Potato Market Update
Not much has changed in the russet potato world. Shipping areas feel comfortable that they will have enough supplies until the new crop of russet potatoes arrive. Pricing remains very strong on all sizes with a little uptick on the larger-sized russet potatoes.
Quality red potato supplies are available out of Florida and California. Growers in Texas and Kansas have completed their planting.
Yellow potato demand remains very steady, with pricing at a near-record level. Yellow potato supplies are limited in availability.
New crop white potatoes are available from growers in both Florida and California but in a very limited way. Pricing remains steady.
New crop fingerlings are available from growers in California at a very reasonable price. Movement is steady.
Onion Market Update
Overall onion demand has been steady as restaurants across the country start to re-open. Medium-size onions continue to be in higher demand than jumbo-size onions. New crop in all sizes and colors are available from growers in central California. New Mexico also has new crop onions available.
The Columbia Basin is starting to wrap up storage crop onions and will soon be shipping overwinter onions.
Sweet onions are in good supply from growers in Georgia and New Mexico. Walla Walla sweet onions in Washington State will be available at the end of June. Contact your RPE sales representative for any of your onion needs!
As we continue to adapt our shopping habits due to the on-going Covid-19 pandemic, one thing is clear. Consumers are gravitating more and more to packaged produce. Packaged produce is perceived to be safer than bulk produce for the simple fact that there are fewer handling risks associated with packaged produce. With that in mind, retailers should look at expanding display space for packaged potatoes.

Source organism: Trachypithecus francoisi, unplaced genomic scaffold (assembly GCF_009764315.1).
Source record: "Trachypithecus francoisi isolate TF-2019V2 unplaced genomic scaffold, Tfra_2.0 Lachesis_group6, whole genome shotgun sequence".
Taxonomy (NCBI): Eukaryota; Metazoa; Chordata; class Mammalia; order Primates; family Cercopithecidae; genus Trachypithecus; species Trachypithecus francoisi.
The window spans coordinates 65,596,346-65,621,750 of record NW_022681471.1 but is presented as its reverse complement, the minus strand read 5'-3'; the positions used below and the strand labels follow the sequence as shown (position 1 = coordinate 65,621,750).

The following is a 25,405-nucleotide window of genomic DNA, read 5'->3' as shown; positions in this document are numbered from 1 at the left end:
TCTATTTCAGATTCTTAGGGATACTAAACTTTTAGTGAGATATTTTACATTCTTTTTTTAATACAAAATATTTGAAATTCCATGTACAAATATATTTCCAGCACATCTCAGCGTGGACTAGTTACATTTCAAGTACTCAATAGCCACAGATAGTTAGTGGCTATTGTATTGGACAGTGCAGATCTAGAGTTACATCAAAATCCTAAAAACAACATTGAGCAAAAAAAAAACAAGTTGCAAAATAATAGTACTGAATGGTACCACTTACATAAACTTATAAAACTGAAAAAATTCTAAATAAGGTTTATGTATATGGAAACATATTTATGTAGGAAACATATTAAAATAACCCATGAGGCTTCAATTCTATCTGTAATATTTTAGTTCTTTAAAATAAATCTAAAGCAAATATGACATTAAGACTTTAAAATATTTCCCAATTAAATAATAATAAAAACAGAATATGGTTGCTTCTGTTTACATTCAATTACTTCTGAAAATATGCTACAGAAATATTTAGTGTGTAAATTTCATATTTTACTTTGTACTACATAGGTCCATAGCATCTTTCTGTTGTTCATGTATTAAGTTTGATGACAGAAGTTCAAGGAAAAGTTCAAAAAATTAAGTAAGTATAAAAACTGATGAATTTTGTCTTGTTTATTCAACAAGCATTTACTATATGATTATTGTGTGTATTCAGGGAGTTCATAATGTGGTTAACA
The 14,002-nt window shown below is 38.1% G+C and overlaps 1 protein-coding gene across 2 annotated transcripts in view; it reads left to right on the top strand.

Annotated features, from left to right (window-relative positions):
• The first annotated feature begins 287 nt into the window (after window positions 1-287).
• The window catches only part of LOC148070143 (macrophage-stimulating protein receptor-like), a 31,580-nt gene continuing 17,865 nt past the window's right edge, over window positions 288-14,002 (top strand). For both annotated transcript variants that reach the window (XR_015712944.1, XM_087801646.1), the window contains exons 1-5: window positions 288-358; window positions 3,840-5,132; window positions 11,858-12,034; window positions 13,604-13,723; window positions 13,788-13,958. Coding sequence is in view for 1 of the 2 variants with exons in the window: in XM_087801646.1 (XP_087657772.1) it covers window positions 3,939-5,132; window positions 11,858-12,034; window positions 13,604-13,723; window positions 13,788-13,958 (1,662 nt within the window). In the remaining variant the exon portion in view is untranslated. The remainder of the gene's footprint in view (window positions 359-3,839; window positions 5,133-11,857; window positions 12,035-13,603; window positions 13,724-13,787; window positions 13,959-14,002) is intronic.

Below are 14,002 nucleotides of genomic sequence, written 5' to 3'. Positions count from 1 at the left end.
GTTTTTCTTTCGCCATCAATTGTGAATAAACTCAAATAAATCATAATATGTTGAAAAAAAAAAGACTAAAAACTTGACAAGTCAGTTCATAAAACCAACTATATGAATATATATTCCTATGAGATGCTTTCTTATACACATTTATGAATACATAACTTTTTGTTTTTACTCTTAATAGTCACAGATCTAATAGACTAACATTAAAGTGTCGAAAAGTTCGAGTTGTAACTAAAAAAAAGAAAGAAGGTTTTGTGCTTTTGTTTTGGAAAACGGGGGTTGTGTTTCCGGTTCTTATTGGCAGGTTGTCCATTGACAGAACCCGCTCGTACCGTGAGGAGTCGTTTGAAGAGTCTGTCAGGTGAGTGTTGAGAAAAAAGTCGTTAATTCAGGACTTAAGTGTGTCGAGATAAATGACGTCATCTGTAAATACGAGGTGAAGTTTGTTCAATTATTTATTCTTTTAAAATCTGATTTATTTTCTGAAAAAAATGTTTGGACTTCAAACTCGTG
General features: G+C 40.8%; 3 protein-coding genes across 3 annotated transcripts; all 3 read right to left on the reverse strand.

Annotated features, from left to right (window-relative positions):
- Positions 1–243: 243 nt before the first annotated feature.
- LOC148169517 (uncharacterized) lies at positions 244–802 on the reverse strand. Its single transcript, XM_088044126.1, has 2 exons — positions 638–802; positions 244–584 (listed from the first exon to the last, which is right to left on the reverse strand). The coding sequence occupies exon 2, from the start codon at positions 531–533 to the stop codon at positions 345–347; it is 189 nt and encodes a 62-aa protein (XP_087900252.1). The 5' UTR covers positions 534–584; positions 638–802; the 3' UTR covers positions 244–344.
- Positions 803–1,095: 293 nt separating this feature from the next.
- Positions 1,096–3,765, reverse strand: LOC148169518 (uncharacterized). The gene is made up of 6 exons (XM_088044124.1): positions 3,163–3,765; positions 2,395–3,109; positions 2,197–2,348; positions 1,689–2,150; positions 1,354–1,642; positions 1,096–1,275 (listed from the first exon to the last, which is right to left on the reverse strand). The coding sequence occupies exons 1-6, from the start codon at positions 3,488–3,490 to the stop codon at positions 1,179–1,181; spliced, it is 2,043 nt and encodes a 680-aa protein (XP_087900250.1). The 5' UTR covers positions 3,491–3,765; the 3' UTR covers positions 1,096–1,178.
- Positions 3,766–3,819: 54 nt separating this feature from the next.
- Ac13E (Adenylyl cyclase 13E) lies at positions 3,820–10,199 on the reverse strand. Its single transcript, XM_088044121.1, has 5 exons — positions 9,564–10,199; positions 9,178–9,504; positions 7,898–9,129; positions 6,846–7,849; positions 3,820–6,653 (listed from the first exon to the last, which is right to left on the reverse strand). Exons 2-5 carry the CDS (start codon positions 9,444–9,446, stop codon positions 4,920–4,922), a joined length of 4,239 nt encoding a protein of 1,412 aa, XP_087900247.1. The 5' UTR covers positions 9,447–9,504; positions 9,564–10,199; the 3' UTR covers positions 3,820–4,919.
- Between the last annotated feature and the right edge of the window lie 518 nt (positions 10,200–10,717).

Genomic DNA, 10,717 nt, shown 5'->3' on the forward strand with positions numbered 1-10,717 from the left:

Not only are there several different styles of packaged potatoes, but the potato itself has also made a dramatic comeback in popularity. It is one of the greatest, affordable “comfort” foods available during this time of sickness, struggles and uncertainty. Packaging sizes have also expanded over time. In years past, the only potato bag size that consumers could purchase was a five-pound or 10-pound bag. Today, there is a wide selection of packaging options to choose from including three-pound, 24-ounce, and even 16-ounce bags.
With smaller bag sizes come smaller potatoes. Coincidentally, consumers are purchasing more of both. Smaller packaging options have also allowed for more value-added potato items. Retailers can take advantage of this in several ways. By adding more value-added, small packaged potato items to your assortment, as well as expanding home location space and promoting more frequently, your produce business will not only see an increase but potentially see continued growth in the future.
Mark Bucek, RPE regional sales manager, has 18 years of produce industry experience and has spent more than 30 years in the retail industry.